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Discussion in 'Miscellaneous [BG]' started by Nyarlathotep, Dec 7, 2006.
No offence meant or anything, but are they???
And ya, I listen to/play metal
Sure. Ever hear The Freewheelin' Bob Dylan? Nebraska?
Well, in general I'd say no instrument is "necessary" in most genres most of the time. There are of course exceptions. For example, it would be hard to imagine metal without guitars or polkas without accordians. But I'd bet you could make most genres work with a subset of the instruments you typically see in bands in a given genre.
But I'd have to say that in the "boy-band of the week" genre no drummer is required. In fact, no instruments are required at all. Ever see them on TV? In those "bands" you have somewhere between 3 and 429 singers doing their own choreographed moves while there's triple the number of dancers doing their own stuff on the rest of the stage. I hear the music they're lip syncing to, but there are NO musicians onstage! Where's the band?!?!?!
Certainly. A drummer would not work at all in the context of my gig, a traditional Catholic Mass with classical guitar, grand piano, and soon-to-be EUB D), playing traditional classical-esque Catholic hymns.
No instrument is necessary in every single genre, so keep that in mind and no one should be "offended."
I don't think you need a drummer at Tuba-Fest
Bluegrass. Hardly ever a drummer.
Various kinds of electronic music: mostly programmed.
Drum circles. Always unnecessary.
I play tonnes of jazz gigs where a drummer is specifically excluded by the management. But there often times wouldn't be any room for one anyhow.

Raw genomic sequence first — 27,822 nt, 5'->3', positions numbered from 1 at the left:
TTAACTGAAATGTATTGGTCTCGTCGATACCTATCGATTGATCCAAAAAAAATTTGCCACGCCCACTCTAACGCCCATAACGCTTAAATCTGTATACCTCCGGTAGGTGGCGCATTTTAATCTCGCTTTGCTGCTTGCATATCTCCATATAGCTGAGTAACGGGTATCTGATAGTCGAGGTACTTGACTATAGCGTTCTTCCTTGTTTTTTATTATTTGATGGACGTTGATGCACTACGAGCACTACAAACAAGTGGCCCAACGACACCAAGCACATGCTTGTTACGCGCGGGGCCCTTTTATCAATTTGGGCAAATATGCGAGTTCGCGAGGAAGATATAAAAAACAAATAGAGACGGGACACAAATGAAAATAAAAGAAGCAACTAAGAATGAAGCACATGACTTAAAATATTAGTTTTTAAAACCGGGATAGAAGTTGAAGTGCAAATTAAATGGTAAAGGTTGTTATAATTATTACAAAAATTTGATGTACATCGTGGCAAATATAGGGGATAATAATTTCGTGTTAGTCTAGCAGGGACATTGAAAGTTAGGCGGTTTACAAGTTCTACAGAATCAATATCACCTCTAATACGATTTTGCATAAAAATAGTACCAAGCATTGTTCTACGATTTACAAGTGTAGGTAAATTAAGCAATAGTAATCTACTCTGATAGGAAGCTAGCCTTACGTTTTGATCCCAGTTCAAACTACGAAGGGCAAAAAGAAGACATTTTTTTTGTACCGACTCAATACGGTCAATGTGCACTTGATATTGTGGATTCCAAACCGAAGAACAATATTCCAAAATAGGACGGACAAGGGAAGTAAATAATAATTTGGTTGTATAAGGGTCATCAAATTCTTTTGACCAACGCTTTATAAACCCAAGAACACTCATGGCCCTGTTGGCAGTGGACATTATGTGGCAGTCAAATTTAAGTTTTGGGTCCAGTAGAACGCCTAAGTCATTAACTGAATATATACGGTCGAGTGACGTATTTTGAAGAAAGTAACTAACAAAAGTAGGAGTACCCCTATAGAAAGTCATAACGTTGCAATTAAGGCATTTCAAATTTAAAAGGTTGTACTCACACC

If you're a monster (upright) slapper, rockabilly as well.
I've always wondered how time was kept in a classical/orchestral ensemble. Is that what the conductor does?
Actually, most orchestras have extensive percussion sections. Ever heard of a Timpani?
This was the first one that came to mind, but it was alot easier to do a few decades ago when the songs were simpler.
Yep, I do think so. I like hand-percussion and stuff sometimes.
A lot of Latin-based music doesn't have a drummer, but has a ridiculously huge percussion section.
Though the timpanist (or other percussion) is not "keeping time" at all. PL's original suggestion that the conductor does this is more correct. It's not so much "keeping time" (like you would holding down the groove in a pop/rock/jazz band) as defining the tempo (& feel, dynamics, etc.).
As a drummer/percussionist, I think it's weird that some people here are saying "no drums, but percussion". A standard "traps" drum kit is a type of drums, a set of congas is a type of drums, anything hollow with a head that you hit for rhythm is a drum. I didn't necessarily think the OP was asking "are traps players unnecessary".
At first I also objected to the hip-hop choice, but it's true that a "drummer" per se may not be needed in a lot of those productions.
A fair amount of European folk music can be played without drumming, tango is often played with no drummer, "chamber music", certain Baltic and Asian traditional vocal genres, old-school country and blues...
Ya, so I've been listening to some of my extensive metal collection... my conclusion: drums = necessary
There's nothing like double kicks
Sure there is. Headaches, for one.
In country music, it used to be anathema to use a drummer... Honky Tonk stuff and before... I think Tex Ritter was one of the first to use a drummer (like the High Noon soundtrack) though I could be wrong about that. I know many Western Swing style bands from the late 30s and 40s had drummers, but that's more formal dance music.
Spacemen 3 did pretty well without a drummer, but that's drugged out psychedelic music so anything goes really.